Daraine Luton, Senior Staff Reporter
ENERGY MINISTER Phillip Paulwell is blaming the Jamaica Public Service Company (JPS) for the delay in the implementation of power wheeling.
"I have had to chastise them for failing to meet the deadline set for end of August to provide certain critical data," Paulwell told The Gleaner on Tuesday.
Wheeling is a mechanism by which individuals who generate electricity may transmit this across the JPS grid for their own use.
Paulwell has pointed to wheeling as critical to reducing the cost of energy, particularly for persons who produce it cheaper than the JPS.
The Office of Utilities Regulation (OUR) has said it will not be in a position to implement wheeling until it conducts research to determine the costs involved.
Zai Mian, the director general of the OUR, told The Gleaner that the JPS was asked to do a study which should have been given to the OUR. That study would have determined, among other things, the price to be paid for wheeling.
Mian said a consultant is being brought on board and an independent study is being done to determine the way forward.
"We cannot say wheeling is here until we have all the necessary costing and all that in place. Not knowing what will be the necessary charges and all that, how are we going to implement wheeling?" Mian remarked.
He told The Gleaner that "for wheeling implementation, we need to know exactly what the cost of wheeling is, so that anybody who is going to do the wheeling would know that is what it is going to cost me if I do the wheeling."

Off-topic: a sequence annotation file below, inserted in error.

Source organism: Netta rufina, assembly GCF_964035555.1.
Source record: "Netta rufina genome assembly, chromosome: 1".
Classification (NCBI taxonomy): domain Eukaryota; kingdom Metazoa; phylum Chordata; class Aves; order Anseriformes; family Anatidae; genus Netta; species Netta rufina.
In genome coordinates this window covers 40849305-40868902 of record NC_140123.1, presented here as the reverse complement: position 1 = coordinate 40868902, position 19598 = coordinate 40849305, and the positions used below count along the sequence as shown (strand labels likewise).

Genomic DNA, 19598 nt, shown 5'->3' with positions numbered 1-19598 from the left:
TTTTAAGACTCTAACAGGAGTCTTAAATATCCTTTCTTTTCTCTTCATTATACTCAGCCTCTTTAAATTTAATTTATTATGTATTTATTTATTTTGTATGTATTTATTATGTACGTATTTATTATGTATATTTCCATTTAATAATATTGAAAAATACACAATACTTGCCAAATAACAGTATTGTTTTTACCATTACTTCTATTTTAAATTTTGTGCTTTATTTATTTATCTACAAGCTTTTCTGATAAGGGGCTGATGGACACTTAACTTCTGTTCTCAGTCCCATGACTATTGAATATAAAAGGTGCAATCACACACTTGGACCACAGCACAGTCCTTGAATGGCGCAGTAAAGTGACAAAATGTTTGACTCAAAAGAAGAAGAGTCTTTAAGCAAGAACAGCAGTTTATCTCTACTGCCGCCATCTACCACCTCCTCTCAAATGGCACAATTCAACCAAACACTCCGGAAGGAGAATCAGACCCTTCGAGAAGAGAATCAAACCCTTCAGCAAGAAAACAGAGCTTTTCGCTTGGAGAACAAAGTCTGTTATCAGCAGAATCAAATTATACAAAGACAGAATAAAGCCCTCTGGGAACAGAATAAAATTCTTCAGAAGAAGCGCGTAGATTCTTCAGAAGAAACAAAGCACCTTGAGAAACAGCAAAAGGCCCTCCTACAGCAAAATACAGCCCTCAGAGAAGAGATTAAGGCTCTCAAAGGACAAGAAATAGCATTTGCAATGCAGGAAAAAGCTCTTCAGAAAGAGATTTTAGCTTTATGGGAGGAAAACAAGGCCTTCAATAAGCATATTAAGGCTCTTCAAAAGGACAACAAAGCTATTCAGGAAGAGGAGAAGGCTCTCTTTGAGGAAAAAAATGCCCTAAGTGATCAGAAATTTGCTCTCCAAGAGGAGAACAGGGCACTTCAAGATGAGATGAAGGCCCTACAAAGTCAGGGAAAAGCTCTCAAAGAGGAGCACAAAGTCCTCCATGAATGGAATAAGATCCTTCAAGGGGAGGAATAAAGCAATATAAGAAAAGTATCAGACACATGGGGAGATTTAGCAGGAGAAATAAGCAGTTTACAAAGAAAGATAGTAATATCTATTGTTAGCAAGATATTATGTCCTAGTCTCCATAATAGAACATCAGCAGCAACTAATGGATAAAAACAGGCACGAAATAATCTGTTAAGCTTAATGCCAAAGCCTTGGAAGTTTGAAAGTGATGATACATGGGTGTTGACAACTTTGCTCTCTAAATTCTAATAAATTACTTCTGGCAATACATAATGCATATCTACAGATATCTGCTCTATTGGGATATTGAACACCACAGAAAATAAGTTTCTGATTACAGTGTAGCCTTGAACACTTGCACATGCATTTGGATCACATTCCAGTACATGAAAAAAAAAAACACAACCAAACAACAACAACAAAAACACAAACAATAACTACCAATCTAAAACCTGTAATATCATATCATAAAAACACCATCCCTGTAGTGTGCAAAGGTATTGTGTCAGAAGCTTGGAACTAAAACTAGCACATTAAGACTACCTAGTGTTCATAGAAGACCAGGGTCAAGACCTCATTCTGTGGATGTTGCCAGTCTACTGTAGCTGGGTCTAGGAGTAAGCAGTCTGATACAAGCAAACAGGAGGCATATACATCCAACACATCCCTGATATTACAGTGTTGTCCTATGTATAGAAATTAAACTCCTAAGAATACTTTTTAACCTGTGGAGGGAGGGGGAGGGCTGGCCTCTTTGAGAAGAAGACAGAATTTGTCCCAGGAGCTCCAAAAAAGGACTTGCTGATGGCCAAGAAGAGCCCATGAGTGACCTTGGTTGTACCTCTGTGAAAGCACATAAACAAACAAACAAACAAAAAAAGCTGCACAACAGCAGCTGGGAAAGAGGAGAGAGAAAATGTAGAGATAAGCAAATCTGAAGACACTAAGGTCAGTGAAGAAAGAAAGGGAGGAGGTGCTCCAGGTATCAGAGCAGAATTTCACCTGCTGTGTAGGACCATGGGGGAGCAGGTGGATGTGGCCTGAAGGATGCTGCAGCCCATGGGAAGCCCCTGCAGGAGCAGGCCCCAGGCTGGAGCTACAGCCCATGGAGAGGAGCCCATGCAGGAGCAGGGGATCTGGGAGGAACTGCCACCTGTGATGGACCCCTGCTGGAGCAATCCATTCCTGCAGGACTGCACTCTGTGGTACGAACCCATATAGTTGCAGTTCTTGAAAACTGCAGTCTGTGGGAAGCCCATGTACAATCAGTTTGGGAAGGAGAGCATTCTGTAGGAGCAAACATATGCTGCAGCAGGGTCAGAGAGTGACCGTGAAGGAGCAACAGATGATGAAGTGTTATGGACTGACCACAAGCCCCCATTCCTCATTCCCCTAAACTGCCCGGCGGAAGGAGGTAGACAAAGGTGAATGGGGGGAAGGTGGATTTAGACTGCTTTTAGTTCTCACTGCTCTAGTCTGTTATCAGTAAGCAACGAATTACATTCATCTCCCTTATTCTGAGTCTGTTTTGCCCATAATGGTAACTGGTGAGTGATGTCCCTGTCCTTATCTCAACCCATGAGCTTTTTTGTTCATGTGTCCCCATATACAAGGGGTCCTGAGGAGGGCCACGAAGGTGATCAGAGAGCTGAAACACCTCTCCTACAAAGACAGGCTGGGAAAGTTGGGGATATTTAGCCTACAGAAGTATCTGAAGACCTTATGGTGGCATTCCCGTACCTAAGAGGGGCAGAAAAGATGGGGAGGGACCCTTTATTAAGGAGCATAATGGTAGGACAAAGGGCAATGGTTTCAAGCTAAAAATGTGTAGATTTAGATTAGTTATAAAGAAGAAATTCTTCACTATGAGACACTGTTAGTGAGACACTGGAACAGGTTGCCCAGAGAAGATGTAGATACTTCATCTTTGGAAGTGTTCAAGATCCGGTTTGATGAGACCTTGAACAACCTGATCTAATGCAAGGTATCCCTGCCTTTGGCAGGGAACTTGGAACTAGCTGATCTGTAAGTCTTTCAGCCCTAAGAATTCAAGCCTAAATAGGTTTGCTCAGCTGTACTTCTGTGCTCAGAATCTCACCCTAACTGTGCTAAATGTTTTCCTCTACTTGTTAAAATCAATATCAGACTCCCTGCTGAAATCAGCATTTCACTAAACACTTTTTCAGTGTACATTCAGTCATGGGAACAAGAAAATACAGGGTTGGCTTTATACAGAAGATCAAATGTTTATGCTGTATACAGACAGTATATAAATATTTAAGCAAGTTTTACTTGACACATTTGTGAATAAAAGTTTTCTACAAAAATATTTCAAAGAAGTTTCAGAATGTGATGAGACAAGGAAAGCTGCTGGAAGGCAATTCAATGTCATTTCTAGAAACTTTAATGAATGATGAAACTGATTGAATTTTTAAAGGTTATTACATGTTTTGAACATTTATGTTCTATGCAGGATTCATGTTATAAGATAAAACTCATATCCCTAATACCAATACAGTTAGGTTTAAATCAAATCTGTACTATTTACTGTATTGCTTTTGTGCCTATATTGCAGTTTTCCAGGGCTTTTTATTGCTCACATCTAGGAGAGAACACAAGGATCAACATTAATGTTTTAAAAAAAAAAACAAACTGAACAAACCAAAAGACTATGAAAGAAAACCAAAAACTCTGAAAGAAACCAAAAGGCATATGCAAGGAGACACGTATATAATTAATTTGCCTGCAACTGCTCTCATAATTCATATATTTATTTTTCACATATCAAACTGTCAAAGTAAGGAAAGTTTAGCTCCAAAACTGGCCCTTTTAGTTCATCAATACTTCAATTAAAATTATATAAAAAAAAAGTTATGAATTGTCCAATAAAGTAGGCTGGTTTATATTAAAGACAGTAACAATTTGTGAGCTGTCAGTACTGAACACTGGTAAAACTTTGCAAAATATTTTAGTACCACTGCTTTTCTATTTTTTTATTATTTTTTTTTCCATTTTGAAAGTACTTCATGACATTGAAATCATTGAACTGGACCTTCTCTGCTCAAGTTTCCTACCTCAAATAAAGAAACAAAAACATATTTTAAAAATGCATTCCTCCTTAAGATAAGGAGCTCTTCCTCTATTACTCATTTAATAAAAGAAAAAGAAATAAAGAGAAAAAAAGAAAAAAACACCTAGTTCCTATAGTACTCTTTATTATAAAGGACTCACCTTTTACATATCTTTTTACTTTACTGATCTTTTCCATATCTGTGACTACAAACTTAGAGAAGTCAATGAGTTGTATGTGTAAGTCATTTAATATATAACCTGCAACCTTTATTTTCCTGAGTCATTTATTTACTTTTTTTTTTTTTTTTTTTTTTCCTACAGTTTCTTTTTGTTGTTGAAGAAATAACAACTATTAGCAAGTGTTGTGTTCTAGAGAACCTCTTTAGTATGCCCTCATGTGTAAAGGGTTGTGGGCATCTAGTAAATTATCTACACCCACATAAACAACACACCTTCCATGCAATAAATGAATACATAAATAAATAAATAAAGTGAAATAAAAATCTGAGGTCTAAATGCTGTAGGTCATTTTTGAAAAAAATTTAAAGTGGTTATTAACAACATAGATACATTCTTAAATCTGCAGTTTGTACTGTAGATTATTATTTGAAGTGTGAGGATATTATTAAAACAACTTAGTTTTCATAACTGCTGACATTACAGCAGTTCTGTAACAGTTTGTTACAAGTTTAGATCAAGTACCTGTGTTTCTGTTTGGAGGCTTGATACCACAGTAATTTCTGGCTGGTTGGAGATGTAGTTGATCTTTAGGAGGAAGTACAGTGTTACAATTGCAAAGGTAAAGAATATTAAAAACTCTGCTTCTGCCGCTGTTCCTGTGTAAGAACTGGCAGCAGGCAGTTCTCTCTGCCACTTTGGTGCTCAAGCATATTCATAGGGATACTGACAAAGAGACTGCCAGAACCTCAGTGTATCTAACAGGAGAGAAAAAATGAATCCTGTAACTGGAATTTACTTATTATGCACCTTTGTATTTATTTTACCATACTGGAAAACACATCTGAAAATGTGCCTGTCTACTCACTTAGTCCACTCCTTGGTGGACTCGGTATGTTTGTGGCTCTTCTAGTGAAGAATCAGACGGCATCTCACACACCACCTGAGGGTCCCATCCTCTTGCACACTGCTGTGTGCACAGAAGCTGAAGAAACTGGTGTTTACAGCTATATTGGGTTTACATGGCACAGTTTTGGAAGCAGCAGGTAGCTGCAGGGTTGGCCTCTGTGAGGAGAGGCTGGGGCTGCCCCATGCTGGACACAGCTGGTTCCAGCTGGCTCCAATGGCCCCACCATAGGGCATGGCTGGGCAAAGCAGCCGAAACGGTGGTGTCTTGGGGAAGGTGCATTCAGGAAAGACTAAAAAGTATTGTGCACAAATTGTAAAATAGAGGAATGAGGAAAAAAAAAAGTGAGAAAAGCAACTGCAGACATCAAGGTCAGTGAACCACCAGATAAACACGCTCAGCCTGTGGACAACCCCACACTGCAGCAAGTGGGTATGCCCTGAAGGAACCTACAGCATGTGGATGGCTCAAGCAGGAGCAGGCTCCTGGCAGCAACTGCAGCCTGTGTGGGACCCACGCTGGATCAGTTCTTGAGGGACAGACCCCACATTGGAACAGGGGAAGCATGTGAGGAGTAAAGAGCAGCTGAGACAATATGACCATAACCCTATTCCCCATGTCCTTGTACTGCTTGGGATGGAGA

In the meantime, the OUR, in a ministry paper tabled in the House of Representatives on Tuesday, said it has turned its attention to the creation of a regulatory framework for the effective and transparent implementation of wheeling rates.
The regulator said it anticipates the "increased responsibilities that will come with the extension of regulatory oversight to more sectors of the economy and recognises that it plays a major role in Jamaica's economic transformation and development."
The regulator has identified the lowering of utility cost, improving competitiveness, and the modernising of utility infrastructure as special responsibilities.
Paulwell told The Gleaner that similar to what was done earlier this year when the Telecoms Act was amended to give the OUR powers to set interim interconnection rates for the termination of telephone calls across networks, he will be seeking to have the law amended to have similar effect on the cost of electricity.
In pressing the need for additional powers, Mian said, if the OUR does not have the enforcement powers, the operators can always ignore its determination.
"We should be able to say that, if you don't comply, then this is the penalty you will have to pay," Mian said.
In the meantime, Paulwell was unable to give an exact date for the implementation of power wheeling.
"I'm still insisting that implementation be done by the end of this financial year."
Mian said the OUR is planning to implement power wheeling at the time when JPS applies for a review of electricity rates.
"They are coming back to us for the review of the tariff. When they are coming back, we want to be able to have this completed study and implement this along with the annual tariff adjustment," Mian said.
Attempts to reach the JPS proved futile at press time.